The Challenges to Trust-Building in Nuclear Worlds (2009-2013)

Lead academic: Professor Nicholas J. Wheeler, (
Funding: The ESRC and AHRC under one of 14 'Ideas and Beliefs' Fellowships under Research Council UK's Global Uncertainties Programme: 'Security for All in a Changing World'


Professor Nicholas J. Wheeler received a 3-year ESRC / AHRC fellowship to pursue the Trust-building in Nuclear Worlds project as part of the Global Uncertainties programme, which brings together the activities of the UK's Research Councils to better integrate current investments and to develop and support new multi-disciplinary research in response to global security challenges.

New policies creating and promoting trust between nuclear powers are needed for a secure world. If governments based their security on mutual trust rather than mutual fear many potential threats could be avoided.

Trust is a central issue in relations between states, but has still been a neglected concept in international relations.

There is a rich literature on trust in other fields – notably Philosophy, Sociology, and Psychology, but those who have addressed trust in these other fields have not considered the relevance of their work to building trust and cooperation between adversaries at the international level. At the same time, it is only recently that International Relations scholars have begun to take the concept of trust seriously (key works include Larson 1997; Kydd 2000, 2005; Hoffman 2006; Booth and Wheeler 2008; Rathbun 2011). There has been some work on trust in the related field of Peace Research (key works include Deutsch 1957; Mitchell 2000) but none of this work has been systematically applied to the challenge of building trust between nuclear (and potential nuclear) adversaries.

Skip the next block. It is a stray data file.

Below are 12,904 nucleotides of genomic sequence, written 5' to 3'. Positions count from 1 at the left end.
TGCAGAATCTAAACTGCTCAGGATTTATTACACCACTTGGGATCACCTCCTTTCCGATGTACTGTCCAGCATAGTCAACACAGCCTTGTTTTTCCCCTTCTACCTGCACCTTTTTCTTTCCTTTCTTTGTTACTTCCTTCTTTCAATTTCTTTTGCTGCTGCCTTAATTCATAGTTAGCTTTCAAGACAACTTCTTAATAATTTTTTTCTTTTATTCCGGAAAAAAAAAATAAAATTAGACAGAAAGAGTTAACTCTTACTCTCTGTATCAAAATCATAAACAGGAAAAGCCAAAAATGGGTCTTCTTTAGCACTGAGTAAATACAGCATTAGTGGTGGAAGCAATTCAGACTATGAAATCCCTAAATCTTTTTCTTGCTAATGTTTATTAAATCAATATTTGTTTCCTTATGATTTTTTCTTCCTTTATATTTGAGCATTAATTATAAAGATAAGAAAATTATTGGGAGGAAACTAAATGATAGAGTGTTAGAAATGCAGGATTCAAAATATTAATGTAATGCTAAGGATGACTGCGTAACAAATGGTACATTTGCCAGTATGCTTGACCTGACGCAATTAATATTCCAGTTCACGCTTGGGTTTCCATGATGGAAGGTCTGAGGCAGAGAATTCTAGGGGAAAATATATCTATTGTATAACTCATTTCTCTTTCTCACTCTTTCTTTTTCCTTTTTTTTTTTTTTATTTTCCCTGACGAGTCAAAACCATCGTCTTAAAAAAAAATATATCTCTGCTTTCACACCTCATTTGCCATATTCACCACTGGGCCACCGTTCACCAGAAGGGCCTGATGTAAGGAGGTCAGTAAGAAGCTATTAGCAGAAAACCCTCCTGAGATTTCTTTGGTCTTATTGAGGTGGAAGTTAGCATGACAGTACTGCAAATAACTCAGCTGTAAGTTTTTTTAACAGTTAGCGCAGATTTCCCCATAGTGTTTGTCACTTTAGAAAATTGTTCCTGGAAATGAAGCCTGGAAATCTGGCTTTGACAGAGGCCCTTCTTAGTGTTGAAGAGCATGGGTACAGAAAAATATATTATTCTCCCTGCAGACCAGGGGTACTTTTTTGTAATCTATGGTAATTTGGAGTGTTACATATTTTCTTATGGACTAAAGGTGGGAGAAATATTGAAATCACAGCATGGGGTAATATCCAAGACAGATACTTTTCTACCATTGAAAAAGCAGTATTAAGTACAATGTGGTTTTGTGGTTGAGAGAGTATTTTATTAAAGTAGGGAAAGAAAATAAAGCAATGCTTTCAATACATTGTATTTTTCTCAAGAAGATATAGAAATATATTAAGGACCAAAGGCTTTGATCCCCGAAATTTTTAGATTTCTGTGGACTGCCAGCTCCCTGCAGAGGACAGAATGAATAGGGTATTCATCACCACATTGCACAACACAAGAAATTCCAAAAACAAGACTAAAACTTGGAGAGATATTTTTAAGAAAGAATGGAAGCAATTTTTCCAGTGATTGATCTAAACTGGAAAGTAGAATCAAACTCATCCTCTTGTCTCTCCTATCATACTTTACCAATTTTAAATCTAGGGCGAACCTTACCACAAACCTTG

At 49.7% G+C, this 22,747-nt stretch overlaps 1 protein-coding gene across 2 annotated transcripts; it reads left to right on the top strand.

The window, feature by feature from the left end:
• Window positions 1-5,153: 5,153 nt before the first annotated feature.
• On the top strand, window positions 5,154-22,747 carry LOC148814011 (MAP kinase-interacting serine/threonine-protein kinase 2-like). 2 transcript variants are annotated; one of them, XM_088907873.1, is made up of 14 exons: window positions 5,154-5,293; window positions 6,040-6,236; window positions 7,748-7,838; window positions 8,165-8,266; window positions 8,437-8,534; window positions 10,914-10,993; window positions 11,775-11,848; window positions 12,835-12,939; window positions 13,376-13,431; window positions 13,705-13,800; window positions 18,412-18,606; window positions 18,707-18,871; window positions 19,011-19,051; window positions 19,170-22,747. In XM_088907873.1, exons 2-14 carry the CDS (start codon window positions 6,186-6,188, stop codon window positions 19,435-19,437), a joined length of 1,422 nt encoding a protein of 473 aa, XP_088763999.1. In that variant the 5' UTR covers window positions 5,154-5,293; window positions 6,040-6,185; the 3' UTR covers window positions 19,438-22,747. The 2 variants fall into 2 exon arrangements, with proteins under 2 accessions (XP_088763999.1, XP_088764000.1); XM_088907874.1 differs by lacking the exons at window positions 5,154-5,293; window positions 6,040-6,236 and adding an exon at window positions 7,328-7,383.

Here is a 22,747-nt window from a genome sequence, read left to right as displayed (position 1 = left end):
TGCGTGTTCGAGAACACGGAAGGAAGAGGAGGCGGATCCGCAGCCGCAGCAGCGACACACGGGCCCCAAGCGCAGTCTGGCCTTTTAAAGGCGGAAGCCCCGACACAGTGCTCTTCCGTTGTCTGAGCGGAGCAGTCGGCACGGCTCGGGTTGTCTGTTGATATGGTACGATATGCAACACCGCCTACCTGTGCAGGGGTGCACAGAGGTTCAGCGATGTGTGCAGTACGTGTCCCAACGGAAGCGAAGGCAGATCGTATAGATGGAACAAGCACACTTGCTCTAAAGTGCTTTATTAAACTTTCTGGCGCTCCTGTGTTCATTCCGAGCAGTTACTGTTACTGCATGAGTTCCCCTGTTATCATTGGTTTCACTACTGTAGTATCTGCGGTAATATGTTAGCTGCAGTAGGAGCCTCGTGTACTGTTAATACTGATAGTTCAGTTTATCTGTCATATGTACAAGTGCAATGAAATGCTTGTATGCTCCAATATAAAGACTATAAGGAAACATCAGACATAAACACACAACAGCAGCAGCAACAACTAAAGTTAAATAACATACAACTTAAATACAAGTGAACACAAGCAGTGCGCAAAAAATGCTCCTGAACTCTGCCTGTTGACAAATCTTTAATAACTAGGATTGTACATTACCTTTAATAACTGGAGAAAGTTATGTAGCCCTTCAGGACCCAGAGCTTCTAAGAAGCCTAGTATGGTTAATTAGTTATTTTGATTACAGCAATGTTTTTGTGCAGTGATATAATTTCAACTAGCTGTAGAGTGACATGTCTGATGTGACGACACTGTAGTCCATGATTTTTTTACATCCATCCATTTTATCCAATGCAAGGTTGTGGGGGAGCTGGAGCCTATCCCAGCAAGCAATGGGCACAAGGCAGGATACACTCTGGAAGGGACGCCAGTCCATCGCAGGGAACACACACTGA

Project aims and objectives

The research contributes to the development of new policy agendas aimed at creating opportunities for promoting trust in relation to one of the most significant issues of global security, namely the future of nuclear weapons. 

This project has been supported by a multidisciplinary core group which brings together scholars working on trust in a range of disciplines with experts on nuclear weapons and security (members of the group include established scholars like Ken Booth, William Walker, John Simpson, Geoffrey Hosking, and Guido Moellering, as well as early career researchers like Naomi Head, Jan Ruzicka, Kate Sullivan, and Sara Kutchesfarani). Indeed, the growth of a new cluster of early career researchers, especially in the UK, exploring the role of trust in international security, especially nuclear issues, is one of the outstanding achievements of the project. In addition, a key theoretical contribution of the project is recognition of the importance of face-to-face diplomatic encounters in building trust between nuclear adversaries (Wheeler 2013 and Trusting Enemies to be published by OUP in 2014). 


The Problem of Weak Nuclear States
Co-authored article with William Walker in The Nonproliferation Review, December 2013, 20:3, pp. 411-431.

Trust crucial in high-stakes nuclear talks with Iran
Article published online in The Conversation, October 2013.

Investigating Diplomatic Transformations
Article in International Affairs, March 2013, 89:2, pp. 477-496

Breaking the Deadlock in the Iranian Nuclear Negotiations
Article co-authored with Josh Baker and Scott Lucas,published online at EA World View, December 2012.

How Brazil and Argentina defused their nuclear rivalry

The Origins of Nuclear Cooperation: A Critical Oral History between Brazil and Argentina

Critical Oral History (PDF 4MB)